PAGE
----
Continuing the discussion from US Forestry Service wages war on photography in national parks:
Money is irrelevent in this case.
Authoritarianism is about unquestioning obedience to authority figures, no matter how wrong, arbitrary or irrelevent to the well being of the organisation their commands are.
Samsung is an example of a big business authoritarian, one that is regarded as more powerful than the South Korean government. Just try keeping your job after you didn’t bow you head and avert your gaze when the chairman comes to visit. In Britain we don’t have to do that even when Liz Windsor is there.
Coca-cola is a small business authoritarian, as it outsources so much of its business to other companies (The US government agreed that it was a small business at one point, don’t know if they still do). All the promises about allowing unions are meaningless if they continue to outsource to anti-union companies.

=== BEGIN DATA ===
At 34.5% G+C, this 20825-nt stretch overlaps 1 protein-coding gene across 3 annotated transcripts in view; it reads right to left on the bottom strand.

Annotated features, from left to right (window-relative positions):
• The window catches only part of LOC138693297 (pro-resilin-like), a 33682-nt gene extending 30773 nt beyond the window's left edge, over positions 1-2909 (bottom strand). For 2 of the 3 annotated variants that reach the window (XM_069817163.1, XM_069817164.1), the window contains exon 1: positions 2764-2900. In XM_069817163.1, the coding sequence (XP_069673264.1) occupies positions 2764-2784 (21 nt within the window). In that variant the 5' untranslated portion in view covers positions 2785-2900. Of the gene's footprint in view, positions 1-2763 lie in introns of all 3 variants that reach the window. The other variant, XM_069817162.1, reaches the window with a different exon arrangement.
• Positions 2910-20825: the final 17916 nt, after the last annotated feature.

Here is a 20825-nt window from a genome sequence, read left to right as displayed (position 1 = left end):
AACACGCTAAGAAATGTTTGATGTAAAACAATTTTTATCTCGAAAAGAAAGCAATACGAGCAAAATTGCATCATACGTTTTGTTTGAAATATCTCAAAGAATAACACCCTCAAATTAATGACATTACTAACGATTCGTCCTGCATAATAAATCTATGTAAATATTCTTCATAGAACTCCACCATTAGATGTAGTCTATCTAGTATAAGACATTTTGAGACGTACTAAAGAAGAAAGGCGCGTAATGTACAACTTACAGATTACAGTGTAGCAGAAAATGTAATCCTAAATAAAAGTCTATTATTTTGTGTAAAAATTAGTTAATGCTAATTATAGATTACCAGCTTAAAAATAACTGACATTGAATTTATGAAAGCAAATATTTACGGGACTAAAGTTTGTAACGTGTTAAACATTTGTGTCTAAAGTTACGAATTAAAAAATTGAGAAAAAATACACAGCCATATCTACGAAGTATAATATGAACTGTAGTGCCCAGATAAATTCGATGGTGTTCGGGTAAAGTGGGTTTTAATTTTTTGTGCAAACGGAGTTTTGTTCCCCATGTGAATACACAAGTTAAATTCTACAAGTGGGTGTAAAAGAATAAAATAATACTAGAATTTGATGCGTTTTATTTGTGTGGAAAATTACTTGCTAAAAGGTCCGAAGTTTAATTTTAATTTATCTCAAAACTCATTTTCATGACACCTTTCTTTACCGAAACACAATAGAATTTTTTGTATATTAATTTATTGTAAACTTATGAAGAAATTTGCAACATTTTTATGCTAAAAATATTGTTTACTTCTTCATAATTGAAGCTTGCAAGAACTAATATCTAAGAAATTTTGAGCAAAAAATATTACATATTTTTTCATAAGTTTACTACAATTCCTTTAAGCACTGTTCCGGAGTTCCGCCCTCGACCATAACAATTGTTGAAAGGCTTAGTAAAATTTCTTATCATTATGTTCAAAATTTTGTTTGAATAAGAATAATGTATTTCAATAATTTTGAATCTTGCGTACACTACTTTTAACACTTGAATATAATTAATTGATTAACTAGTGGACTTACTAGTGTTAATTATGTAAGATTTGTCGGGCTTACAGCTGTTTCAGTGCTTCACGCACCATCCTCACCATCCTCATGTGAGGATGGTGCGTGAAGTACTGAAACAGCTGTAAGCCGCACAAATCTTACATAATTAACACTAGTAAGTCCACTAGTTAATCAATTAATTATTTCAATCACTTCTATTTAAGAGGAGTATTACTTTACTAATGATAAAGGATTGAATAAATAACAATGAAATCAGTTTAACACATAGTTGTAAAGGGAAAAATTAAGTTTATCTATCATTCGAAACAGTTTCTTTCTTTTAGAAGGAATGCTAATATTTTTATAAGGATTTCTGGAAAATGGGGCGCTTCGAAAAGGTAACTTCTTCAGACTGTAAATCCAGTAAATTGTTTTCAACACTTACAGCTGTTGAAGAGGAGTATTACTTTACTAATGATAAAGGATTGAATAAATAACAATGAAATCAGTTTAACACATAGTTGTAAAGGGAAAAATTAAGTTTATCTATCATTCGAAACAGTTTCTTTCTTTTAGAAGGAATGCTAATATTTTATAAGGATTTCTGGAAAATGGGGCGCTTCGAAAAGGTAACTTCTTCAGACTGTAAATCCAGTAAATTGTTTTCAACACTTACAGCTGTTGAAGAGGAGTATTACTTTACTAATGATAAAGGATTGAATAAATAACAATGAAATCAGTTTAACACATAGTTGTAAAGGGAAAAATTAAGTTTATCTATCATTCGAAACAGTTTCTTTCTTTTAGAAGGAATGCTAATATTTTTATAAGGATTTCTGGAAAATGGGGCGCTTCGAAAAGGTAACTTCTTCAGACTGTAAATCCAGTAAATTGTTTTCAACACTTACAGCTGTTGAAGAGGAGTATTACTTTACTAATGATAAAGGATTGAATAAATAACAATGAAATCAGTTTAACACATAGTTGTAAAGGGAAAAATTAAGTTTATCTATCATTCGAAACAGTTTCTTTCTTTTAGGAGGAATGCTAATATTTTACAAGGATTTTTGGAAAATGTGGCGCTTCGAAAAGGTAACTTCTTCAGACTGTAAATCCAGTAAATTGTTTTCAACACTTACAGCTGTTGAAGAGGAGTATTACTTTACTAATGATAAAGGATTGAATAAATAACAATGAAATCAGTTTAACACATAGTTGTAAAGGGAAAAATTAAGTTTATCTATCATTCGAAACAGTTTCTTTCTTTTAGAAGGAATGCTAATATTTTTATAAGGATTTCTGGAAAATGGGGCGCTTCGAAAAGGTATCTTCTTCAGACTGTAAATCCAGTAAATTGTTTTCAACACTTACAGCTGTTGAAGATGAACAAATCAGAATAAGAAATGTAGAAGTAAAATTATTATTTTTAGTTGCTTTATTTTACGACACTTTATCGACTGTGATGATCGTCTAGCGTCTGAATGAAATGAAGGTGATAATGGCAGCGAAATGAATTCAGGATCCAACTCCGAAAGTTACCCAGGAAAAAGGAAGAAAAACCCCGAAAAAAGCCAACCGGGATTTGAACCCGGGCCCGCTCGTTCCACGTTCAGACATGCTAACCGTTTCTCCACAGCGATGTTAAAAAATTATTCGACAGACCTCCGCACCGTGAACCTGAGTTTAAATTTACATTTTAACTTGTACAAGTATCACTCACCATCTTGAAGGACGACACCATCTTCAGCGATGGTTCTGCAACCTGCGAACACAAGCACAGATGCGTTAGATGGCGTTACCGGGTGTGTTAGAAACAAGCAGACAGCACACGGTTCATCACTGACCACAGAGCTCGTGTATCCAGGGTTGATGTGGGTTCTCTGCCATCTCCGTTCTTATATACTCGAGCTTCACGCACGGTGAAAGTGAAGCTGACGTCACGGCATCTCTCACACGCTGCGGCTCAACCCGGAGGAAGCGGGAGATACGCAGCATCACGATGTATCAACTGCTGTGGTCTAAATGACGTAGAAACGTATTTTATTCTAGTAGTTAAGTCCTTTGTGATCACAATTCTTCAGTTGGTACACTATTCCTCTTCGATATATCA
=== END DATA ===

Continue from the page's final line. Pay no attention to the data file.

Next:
As a side point, unions can also be authoritarian, and many big ones have been in the past. All organisations are at risk of becoming authoritarian, but we are talking about business right now.
All those are examples of how it is easier to have a monopoly with government. I see no evidence that the existence of a monopoly is impossible in a Libertarian-Capitalist region, especially the ones that are already here.